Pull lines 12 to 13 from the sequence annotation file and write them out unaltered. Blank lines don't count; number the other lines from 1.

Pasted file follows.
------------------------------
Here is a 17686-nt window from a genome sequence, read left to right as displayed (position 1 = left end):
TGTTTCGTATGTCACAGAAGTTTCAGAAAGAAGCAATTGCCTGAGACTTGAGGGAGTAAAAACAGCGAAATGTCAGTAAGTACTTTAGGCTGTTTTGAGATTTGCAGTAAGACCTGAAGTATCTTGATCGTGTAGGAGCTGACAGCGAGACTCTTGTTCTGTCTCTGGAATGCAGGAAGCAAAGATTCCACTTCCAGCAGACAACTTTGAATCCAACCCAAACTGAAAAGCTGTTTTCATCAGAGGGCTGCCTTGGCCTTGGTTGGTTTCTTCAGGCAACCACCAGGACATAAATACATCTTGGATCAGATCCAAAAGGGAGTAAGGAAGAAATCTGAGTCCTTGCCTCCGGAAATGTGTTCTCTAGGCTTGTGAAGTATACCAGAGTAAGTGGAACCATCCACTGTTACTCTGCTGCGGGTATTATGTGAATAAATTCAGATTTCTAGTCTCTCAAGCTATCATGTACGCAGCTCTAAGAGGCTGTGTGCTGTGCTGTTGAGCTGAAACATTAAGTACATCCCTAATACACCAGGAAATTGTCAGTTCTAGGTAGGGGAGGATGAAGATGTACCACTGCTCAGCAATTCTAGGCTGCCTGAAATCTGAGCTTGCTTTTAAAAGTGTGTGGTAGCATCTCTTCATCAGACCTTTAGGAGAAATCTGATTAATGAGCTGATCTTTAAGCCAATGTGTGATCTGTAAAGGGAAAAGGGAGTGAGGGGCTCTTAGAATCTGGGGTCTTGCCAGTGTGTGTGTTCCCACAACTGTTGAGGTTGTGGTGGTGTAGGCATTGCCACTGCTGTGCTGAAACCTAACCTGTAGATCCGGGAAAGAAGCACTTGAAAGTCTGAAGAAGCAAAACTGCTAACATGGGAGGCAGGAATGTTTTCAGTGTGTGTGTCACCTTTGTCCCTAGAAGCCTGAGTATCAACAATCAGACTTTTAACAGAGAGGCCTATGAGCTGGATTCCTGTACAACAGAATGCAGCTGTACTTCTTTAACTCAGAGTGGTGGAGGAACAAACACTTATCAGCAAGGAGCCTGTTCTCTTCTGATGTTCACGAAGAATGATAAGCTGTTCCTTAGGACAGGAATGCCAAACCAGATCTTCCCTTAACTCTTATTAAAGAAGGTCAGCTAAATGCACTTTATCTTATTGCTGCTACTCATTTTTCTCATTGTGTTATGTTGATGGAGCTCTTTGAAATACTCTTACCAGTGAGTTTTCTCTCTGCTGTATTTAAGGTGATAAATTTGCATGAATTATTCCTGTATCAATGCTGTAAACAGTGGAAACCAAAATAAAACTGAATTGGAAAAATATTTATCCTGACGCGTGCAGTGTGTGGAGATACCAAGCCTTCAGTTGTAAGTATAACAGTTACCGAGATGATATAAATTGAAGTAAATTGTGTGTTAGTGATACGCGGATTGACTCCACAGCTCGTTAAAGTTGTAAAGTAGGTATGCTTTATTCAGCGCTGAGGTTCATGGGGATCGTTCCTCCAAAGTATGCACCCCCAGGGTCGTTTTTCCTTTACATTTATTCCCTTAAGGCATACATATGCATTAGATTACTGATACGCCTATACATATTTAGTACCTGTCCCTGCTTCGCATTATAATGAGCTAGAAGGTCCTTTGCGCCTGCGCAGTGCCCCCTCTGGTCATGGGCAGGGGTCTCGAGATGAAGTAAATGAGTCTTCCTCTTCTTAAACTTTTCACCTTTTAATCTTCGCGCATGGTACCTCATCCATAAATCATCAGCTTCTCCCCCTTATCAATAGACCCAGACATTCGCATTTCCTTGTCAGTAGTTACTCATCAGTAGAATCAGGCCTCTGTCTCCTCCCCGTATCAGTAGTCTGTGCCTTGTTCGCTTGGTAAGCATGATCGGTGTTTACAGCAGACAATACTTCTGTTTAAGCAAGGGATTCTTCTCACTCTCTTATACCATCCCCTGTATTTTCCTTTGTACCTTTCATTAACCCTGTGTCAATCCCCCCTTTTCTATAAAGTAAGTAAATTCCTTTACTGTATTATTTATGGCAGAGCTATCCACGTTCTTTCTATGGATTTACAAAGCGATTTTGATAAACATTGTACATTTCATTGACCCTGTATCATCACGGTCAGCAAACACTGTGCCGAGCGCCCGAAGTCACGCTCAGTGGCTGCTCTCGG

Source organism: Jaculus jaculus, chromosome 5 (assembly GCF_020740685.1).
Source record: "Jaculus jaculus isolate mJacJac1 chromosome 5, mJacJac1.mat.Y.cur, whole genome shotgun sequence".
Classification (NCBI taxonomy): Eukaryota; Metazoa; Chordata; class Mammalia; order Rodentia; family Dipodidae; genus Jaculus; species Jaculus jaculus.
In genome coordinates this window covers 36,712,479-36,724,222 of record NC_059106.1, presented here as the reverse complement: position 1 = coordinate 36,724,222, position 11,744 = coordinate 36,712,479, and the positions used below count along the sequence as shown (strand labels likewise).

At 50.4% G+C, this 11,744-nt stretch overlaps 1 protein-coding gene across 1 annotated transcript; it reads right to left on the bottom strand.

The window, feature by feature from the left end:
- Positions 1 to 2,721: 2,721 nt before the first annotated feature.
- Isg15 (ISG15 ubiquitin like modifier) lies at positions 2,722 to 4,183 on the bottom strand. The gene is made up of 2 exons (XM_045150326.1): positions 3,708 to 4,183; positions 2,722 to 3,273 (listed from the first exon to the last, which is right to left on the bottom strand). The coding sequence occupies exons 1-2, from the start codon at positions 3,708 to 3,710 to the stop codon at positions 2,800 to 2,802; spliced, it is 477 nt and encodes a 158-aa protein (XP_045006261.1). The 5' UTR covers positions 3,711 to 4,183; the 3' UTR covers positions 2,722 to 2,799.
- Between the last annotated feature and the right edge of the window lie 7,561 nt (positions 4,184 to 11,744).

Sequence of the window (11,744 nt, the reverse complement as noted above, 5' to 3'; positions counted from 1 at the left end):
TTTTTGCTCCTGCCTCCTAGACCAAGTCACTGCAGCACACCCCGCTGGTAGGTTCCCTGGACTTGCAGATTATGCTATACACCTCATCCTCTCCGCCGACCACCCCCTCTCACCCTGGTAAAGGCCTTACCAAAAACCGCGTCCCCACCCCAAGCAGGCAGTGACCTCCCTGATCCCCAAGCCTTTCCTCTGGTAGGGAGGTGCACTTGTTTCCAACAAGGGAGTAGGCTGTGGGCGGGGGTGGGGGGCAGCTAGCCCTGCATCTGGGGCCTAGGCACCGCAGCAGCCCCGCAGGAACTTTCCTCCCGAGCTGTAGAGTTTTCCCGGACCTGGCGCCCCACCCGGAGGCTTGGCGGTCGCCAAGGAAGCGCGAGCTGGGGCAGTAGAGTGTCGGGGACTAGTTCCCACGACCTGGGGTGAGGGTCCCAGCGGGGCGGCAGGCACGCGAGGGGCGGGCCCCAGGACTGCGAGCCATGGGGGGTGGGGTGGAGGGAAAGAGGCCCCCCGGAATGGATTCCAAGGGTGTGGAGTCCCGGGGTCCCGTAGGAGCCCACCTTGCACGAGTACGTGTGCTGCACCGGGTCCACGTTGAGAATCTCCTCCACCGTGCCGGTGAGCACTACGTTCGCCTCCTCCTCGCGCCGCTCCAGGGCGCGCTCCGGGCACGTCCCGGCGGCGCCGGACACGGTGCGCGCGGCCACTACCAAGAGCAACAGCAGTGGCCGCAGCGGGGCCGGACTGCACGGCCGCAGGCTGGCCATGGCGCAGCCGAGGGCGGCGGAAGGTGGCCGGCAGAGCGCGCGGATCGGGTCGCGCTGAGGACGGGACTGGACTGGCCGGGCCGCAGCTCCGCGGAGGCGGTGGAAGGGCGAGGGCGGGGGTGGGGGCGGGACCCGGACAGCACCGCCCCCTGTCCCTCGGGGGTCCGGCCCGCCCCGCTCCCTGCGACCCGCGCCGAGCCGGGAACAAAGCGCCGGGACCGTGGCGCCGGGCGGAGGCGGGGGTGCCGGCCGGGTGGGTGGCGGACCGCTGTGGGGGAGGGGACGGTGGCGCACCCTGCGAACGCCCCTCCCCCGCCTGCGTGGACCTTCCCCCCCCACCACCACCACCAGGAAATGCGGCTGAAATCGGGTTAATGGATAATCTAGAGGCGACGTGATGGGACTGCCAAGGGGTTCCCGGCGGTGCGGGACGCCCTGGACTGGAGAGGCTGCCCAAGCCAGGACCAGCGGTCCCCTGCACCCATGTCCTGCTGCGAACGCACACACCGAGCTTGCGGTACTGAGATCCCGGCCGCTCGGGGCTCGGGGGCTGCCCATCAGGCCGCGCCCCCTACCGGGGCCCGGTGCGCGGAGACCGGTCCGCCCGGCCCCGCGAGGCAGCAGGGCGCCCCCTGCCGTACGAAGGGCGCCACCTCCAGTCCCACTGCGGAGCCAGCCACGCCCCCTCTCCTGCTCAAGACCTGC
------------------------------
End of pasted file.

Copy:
Sequence of the window (11,744 nt, the reverse complement as noted above, 5' to 3'; positions counted from 1 at the left end):
TTTTTGCTCCTGCCTCCTAGACCAAGTCACTGCAGCACACCCCGCTGGTAGGTTCCCTGGACTTGCAGATTATGCTATACACCTCATCCTCTCCGCCGACCACCCCCTCTCACCCTGGTAAAGGCCTTACCAAAAACCGCGTCCCCACCCCAAGCAGGCAGTGACCTCCCTGATCCCCAAGCCTTTCCTCTGGTAGGGAGGTGCACTTGTTTCCAACAAGGGAGTAGGCTGTGGGCGGGGGTGGGGGGCAGCTAGCCCTGCATCTGGGGCCTAGGCACCGCAGCAGCCCCGCAGGAACTTTCCTCCCGAGCTGTAGAGTTTTCCCGGACCTGGCGCCCCACCCGGAGGCTTGGCGGTCGCCAAGGAAGCGCGAGCTGGGGCAGTAGAGTGTCGGGGACTAGTTCCCACGACCTGGGGTGAGGGTCCCAGCGGGGCGGCAGGCACGCGAGGGGCGGGCCCCAGGACTGCGAGCCATGGGGGGTGGGGTGGAGGGAAAGAGGCCCCCCGGAATGGATTCCAAGGGTGTGGAGTCCCGGGGTCCCGTAGGAGCCCACCTTGCACGAGTACGTGTGCTGCACCGGGTCCACGTTGAGAATCTCCTCCACCGTGCCGGTGAGCACTACGTTCGCCTCCTCCTCGCGCCGCTCCAGGGCGCGCTCCGGGCACGTCCCGGCGGCGCCGGACACGGTGCGCGCGGCCACTACCAAGAGCAACAGCAGTGGCCGCAGCGGGGCCGGACTGCACGGCCGCAGGCTGGCCATGGCGCAGCCGAGGGCGGCGGAAGGTGGCCGGCAGAGCGCGCGGATCGGGTCGCGCTGAGGACGGGACTGGACTGGCCGGGCCGCAGCTCCGCGGAGGCGGTGGAAGGGCGAGGGCGGGGGTGGGGGCGGGACCCGGACAGCACCGCCCCCTGTCCCTCGGGGGTCCGGCCCGCCCCGCTCCCTGCGACCCGCGCCGAGCCGGGAACAAAGCGCCGGGACCGTGGCGCCGGGCGGAGGCGGGGGTGCCGGCCGGGTGGGTGGCGGACCGCTGTGGGGGAGGGGACGGTGGCGCACCCTGCGAACGCCCCTCCCCCGCCTGCGTGGACCTTCCCCCCCCACCACCACCACCAGGAAATGCGGCTGAAATCGGGTTAATGGATAATCTAGAGGCGACGTGATGGGACTGCCAAGGGGTTCCCGGCGGTGCGGGACGCCCTGGACTGGAGAGGCTGCCCAAGCCAGGACCAGCGGTCCCCTGCACCCATGTCCTGCTGCGAACGCACACACCGAGCTTGCGGTACTGAGATCCCGGCCGCTCGGGGCTCGGGGGCTGCCCATCAGGCCGCGCCCCCTACCGGGGCCCGGTGCGCGGAGACCGGTCCGCCCGGCCCCGCGAGGCAGCAGGGCGCCCCCTGCCGTACGAAGGGCGCCACCTCCAGTCCCACTGCGGAGCCAGCCACGCCCCCTCTCCTGCTCAAGACCTGC